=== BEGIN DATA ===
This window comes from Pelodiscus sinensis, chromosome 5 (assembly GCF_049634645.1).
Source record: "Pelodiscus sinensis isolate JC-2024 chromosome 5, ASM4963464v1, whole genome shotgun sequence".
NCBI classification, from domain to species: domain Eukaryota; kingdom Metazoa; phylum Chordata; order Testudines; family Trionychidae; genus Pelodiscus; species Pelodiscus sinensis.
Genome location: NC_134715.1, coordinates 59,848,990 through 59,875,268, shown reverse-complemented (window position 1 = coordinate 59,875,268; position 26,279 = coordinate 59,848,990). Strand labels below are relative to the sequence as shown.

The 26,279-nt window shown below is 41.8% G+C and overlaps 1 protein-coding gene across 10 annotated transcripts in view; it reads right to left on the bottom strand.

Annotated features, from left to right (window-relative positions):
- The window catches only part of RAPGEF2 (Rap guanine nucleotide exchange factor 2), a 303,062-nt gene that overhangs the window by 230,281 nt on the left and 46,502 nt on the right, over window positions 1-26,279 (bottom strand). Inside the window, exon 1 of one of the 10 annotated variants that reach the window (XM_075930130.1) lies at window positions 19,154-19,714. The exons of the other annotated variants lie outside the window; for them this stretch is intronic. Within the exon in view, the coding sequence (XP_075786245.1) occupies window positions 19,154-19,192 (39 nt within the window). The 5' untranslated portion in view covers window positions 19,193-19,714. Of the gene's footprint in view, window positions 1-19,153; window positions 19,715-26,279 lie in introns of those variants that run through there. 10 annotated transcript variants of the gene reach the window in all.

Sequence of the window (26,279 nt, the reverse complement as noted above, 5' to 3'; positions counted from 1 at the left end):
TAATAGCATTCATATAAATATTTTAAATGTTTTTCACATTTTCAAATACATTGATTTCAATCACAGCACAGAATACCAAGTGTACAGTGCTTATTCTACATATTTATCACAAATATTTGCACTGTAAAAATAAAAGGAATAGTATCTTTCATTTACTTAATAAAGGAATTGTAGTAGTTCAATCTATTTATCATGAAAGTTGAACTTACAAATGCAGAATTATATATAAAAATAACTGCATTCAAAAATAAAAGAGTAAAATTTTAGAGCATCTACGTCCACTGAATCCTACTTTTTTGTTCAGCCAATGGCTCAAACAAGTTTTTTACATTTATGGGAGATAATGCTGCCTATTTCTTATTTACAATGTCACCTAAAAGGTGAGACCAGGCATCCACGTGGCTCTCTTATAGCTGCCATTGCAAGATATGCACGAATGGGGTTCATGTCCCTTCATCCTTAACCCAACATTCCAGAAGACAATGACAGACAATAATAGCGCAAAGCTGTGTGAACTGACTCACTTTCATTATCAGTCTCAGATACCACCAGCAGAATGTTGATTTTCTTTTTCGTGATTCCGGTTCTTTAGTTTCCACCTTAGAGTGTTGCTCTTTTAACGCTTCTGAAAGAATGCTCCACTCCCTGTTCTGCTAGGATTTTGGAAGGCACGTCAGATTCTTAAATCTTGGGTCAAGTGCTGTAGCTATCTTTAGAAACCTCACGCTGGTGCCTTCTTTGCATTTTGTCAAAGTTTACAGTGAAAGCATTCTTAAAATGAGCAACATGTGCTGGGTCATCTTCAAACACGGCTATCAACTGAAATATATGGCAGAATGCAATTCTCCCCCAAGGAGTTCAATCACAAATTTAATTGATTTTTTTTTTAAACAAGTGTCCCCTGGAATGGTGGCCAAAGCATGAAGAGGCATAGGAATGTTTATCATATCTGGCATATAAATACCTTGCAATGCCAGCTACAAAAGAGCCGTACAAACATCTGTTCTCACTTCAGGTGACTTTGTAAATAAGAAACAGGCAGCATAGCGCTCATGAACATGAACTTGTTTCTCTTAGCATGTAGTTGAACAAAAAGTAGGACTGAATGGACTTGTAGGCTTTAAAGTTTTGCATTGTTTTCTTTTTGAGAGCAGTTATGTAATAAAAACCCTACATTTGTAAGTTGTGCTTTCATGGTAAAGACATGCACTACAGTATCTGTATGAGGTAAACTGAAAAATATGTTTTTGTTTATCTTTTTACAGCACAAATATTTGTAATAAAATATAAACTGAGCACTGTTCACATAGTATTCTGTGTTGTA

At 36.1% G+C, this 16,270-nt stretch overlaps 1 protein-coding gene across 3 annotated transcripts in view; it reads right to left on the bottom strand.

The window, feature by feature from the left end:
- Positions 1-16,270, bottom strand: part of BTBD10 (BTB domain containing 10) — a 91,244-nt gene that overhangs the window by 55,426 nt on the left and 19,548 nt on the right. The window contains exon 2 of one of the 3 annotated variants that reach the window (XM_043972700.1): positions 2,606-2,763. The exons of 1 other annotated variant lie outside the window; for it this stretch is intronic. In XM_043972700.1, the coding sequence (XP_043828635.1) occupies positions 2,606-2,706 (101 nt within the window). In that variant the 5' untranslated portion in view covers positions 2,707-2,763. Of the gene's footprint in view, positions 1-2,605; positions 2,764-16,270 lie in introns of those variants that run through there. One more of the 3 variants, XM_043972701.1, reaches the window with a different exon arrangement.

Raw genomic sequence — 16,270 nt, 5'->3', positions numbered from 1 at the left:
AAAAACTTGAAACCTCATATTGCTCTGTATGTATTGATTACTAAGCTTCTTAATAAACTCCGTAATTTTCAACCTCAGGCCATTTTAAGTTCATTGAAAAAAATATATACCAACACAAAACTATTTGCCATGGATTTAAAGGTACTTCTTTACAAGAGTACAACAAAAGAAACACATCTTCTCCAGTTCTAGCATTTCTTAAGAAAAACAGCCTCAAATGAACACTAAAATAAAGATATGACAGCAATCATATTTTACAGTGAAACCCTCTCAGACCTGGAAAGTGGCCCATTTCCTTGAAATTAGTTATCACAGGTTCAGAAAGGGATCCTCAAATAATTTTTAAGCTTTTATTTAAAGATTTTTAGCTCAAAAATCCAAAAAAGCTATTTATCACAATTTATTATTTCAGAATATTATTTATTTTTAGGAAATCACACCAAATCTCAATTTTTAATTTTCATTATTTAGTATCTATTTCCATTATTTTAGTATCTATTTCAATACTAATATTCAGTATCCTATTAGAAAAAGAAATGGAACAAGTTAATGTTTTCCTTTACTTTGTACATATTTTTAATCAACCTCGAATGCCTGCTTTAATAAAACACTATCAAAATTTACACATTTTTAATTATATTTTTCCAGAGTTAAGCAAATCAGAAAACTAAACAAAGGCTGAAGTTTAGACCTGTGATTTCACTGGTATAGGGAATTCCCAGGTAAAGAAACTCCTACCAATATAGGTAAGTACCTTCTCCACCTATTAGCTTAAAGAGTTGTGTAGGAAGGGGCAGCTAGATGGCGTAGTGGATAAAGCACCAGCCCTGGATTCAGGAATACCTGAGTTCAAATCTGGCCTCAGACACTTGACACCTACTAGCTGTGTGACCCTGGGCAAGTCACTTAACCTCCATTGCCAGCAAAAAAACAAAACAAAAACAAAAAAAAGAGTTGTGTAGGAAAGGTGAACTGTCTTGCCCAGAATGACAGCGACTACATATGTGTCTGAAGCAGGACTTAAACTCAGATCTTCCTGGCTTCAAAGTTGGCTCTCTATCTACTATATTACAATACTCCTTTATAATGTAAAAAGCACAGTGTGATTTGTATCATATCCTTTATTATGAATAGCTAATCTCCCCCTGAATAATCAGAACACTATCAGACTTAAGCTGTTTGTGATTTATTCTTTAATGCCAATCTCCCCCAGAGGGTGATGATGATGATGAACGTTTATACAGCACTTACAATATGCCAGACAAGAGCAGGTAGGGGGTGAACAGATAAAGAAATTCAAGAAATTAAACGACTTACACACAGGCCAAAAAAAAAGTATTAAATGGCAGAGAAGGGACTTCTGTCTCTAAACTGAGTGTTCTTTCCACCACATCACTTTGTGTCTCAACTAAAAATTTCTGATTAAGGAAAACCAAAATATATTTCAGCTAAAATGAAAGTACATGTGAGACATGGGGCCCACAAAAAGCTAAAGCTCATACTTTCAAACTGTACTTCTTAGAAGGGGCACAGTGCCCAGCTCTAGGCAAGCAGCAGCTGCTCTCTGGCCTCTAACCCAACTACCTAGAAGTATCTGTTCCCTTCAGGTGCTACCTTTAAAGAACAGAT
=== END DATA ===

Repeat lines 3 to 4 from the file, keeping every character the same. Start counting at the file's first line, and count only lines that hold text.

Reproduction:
NCBI classification, from domain to species: domain Eukaryota; kingdom Metazoa; phylum Chordata; order Testudines; family Trionychidae; genus Pelodiscus; species Pelodiscus sinensis.
Genome location: NC_134715.1, coordinates 59,848,990 through 59,875,268, shown reverse-complemented (window position 1 = coordinate 59,875,268; position 26,279 = coordinate 59,848,990). Strand labels below are relative to the sequence as shown.